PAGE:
This film is essentially good except for the fatal flaw that 1/3 of it is a totally black screen. How awful, a waste of the viewers time, and an unnecessary gimmick to show that there is a scene change. They could have just cut to the next scene without 30 seconds of blackness each time.
Too slow, but interesting nonetheless, with some strong moments of performance. The brothers' hug in the closet, for example, or the kung fu greeting when he showed up at the theater. Eimbcke knows how to master small moments.
A touching, non-road movie set in a small port town in South Mexico and focused on a teenager whose car breaks down and who walks back and forth around town looking for people to help him fix it. It seems partly modeled on the deadpan humour, visual style and character types of Jarmusch's Stranger Than Paradise. But it has a more human/personal touch, with natural performances that mean it earns its darker elements.
Sweet film with a realistic but positive outlook (always my ultimate preference)... Black frame spiked my imagination.... Still scenes and pacing were beautiful. 4 stars for quality, add a 5th for likability.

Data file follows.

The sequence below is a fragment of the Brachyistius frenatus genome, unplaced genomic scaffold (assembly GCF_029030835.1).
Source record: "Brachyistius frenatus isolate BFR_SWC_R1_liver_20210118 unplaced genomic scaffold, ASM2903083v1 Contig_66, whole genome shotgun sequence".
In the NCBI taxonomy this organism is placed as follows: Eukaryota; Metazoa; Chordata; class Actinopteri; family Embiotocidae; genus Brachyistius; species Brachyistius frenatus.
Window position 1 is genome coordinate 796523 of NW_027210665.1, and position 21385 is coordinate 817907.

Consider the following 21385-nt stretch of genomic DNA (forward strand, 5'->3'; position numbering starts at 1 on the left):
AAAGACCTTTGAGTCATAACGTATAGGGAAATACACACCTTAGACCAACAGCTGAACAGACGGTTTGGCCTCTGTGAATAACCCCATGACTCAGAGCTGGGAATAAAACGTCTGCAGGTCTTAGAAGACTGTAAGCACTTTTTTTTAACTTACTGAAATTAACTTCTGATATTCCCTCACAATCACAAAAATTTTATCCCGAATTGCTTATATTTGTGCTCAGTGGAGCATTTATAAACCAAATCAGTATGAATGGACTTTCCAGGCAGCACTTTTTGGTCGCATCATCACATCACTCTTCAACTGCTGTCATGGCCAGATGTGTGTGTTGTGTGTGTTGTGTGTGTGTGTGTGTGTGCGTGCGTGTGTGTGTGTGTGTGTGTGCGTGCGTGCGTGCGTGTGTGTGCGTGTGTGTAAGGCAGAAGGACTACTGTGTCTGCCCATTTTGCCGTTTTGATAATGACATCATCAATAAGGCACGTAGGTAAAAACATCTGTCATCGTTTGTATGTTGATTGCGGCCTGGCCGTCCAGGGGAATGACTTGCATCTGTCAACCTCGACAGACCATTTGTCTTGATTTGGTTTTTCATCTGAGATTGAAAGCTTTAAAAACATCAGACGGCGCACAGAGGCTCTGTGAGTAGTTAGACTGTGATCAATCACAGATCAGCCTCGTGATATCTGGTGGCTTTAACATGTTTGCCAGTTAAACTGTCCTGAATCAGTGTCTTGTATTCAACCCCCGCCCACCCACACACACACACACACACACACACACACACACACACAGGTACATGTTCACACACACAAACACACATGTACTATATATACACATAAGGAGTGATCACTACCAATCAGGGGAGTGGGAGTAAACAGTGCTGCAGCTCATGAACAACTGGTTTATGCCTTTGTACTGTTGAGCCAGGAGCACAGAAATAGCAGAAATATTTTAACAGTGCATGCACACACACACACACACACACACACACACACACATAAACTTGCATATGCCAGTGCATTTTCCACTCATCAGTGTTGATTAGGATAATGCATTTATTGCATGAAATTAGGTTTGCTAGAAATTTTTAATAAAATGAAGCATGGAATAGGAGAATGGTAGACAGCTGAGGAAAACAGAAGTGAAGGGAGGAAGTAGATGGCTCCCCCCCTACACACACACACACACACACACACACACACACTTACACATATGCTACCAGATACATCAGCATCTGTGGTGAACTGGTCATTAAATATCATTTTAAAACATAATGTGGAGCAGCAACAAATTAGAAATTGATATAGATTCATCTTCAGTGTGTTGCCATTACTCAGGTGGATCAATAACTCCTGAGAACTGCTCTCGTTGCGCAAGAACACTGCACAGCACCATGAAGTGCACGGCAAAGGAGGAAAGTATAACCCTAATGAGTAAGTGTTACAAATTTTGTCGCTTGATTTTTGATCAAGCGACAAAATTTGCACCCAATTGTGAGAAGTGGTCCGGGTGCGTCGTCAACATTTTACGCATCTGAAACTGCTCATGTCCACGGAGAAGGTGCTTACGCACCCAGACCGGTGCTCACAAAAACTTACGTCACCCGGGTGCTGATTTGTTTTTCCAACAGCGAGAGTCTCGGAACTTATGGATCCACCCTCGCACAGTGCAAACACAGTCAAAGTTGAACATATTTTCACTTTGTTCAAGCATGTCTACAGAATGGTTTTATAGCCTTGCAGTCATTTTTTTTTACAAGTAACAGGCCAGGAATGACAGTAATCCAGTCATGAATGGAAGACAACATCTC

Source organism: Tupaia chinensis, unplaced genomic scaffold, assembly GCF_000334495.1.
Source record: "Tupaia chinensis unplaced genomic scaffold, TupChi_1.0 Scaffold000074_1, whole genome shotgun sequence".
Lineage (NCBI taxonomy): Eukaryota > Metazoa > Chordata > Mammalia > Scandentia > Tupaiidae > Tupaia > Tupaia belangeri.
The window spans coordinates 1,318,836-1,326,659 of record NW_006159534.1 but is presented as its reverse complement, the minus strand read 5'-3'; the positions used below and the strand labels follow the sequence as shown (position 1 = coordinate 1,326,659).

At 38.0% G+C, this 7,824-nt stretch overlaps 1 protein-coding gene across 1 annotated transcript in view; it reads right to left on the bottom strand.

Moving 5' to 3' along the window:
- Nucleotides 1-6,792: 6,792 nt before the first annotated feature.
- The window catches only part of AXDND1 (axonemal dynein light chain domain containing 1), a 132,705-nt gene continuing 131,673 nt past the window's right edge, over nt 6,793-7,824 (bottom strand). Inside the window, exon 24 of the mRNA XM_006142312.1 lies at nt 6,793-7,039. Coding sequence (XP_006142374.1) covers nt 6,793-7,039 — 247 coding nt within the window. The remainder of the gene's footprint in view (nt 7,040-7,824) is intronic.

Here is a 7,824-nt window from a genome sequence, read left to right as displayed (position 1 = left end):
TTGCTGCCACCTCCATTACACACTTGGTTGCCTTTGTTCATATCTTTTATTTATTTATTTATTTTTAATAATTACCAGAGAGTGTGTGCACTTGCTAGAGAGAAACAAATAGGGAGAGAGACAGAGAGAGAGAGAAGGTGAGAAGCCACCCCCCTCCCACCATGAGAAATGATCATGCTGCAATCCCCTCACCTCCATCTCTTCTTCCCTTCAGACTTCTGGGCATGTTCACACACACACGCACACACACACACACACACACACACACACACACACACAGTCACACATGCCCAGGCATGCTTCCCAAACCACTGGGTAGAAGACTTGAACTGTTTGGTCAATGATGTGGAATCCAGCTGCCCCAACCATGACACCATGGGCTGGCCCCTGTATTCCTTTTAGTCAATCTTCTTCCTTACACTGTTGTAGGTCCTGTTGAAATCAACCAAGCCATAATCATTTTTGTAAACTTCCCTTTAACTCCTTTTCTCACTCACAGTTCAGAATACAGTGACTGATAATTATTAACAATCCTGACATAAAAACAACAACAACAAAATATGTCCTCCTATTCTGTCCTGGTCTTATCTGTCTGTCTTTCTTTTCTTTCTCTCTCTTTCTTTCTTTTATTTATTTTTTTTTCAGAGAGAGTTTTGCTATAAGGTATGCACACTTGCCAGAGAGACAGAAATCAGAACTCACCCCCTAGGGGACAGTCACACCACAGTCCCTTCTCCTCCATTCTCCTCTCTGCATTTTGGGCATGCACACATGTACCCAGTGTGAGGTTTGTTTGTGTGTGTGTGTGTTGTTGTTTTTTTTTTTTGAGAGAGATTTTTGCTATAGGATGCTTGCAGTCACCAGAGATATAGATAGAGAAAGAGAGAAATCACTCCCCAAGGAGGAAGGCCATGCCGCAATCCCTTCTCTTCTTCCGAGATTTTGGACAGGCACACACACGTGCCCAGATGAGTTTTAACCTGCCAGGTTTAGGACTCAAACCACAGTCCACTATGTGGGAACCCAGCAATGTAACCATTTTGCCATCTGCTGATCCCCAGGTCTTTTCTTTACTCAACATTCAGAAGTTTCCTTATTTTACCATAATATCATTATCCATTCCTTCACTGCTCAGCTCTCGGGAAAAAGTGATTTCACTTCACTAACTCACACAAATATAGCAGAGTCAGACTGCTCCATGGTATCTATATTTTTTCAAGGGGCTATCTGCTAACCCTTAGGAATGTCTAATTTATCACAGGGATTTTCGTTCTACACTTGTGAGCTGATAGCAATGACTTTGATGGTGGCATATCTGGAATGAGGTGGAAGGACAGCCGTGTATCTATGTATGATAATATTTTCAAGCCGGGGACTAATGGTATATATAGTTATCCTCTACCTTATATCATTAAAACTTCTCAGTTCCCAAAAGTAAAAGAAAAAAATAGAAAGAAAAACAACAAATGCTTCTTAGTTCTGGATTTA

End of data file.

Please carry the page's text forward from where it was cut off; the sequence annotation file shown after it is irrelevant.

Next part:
Con influencias, en tono y forma, de la obra temprana de Jarmusch, incluyendo citas directas a Stranger Than Paradise (los personajes viendo una película de artes marciales) este film trasciende la fórmula del minimalismo, gracias a una exploración honesta y desdramatizada del sentimiento de pérdida ante la muerte de un ser querido. La escena del viejo resignándose a perder a su perro es conmovedora.
Emotionally touching and highly introverted.
Don't let the muted style put you off, the reason for it being as such becomes clearer and clearer as the film progresses, so that by the end it all seems to make sense. Certainly worth a watch if you want something to make you feel.
Great work with the cameras and the silences, a movie that seems kind of a comedy at the beginning but then it becomes a touching drama, Orgullo mexicano, que se sigan haciendo de estas peliculas y que viva mexico.